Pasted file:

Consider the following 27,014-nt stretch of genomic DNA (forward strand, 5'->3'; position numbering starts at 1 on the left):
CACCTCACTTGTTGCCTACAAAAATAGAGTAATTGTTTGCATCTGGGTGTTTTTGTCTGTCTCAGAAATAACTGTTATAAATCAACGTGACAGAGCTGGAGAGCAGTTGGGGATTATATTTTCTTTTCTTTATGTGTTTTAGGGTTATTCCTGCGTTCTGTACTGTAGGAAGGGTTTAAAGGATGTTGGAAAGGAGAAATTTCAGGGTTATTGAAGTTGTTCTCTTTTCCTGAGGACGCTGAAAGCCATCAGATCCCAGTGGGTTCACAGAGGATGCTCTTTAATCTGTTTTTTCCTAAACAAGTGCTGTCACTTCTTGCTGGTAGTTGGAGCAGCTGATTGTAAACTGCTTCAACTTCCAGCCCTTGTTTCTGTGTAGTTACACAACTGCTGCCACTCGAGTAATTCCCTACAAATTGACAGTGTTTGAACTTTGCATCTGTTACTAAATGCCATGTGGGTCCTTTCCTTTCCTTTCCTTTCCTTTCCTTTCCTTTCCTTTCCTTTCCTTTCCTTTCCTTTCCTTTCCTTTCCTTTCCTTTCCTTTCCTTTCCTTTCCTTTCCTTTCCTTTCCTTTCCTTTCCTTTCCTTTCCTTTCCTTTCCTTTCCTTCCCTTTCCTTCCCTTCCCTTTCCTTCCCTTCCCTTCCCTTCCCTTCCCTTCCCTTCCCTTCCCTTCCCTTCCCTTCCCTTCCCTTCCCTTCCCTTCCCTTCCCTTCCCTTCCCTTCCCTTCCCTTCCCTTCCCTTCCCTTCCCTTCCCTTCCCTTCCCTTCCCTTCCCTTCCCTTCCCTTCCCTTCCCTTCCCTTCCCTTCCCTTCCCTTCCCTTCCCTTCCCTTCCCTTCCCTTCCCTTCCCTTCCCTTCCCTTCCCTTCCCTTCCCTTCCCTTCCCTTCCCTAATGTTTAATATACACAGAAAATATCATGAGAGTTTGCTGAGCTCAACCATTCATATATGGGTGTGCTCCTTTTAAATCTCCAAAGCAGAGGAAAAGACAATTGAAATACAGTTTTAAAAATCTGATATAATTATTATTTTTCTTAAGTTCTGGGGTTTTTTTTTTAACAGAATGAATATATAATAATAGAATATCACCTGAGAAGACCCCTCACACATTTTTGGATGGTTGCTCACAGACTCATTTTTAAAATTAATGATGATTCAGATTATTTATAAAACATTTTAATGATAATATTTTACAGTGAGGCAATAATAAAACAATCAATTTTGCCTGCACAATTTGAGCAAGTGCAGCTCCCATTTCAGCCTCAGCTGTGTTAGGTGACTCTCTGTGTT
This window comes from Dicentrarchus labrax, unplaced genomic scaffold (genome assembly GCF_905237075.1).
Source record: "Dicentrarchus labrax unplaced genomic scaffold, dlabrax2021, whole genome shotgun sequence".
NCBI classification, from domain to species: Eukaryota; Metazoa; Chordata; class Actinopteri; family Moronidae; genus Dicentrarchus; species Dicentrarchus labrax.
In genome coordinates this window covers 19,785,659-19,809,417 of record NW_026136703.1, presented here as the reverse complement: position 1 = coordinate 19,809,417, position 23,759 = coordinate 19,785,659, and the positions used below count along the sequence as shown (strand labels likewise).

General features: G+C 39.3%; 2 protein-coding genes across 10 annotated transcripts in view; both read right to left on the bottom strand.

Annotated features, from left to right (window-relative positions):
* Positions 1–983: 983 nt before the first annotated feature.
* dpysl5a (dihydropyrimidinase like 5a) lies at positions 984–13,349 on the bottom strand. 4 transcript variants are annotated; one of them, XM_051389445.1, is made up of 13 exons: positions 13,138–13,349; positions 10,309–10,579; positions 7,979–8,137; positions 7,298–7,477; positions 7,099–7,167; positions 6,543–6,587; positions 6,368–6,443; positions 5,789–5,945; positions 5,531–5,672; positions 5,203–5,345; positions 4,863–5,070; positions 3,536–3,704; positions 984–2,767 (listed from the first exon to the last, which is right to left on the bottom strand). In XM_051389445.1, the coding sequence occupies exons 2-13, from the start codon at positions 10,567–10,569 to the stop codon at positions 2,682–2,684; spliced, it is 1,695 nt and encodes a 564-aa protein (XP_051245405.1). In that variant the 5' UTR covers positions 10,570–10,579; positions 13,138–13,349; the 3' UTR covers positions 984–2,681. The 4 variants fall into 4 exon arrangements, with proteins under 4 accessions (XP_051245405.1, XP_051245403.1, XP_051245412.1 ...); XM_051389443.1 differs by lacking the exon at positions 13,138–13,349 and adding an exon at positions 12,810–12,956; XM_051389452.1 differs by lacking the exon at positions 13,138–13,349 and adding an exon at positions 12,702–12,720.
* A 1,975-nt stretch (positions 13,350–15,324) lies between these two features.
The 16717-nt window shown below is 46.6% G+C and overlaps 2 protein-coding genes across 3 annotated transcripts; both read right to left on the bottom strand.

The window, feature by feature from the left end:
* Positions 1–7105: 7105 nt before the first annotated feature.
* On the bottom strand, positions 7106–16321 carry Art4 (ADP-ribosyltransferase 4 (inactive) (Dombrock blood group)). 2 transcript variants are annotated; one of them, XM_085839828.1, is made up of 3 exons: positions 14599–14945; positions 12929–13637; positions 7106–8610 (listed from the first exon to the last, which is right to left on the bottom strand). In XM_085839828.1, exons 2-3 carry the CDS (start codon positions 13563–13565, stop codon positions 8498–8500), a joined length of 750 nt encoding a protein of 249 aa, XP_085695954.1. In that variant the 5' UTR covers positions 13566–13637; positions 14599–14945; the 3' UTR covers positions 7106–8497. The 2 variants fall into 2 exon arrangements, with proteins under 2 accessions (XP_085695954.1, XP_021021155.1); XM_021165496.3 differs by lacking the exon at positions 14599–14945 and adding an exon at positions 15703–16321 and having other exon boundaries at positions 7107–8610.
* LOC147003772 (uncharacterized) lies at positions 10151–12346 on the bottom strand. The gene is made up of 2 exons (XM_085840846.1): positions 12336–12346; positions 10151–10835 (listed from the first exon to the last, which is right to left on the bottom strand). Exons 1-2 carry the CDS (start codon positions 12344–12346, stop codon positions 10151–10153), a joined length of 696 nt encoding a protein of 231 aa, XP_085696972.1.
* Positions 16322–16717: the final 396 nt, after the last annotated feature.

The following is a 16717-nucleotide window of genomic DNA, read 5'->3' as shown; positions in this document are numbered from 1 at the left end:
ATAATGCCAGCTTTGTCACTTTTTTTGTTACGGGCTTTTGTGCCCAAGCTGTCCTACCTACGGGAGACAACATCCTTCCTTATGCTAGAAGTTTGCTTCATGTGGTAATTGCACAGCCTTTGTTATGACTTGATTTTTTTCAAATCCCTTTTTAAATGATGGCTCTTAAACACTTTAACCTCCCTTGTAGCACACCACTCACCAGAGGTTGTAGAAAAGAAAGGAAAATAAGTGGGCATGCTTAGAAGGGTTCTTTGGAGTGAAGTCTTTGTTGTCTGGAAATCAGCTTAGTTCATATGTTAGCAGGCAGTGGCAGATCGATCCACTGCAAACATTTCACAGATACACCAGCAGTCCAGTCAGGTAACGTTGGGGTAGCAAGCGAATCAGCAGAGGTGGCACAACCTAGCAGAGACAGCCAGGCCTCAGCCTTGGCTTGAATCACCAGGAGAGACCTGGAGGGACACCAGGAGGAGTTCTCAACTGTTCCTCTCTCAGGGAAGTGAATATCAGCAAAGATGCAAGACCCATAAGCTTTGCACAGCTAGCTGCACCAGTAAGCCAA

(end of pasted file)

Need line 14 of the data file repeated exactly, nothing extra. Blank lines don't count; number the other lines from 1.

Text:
* Positions 1–7105: 7105 nt before the first annotated feature.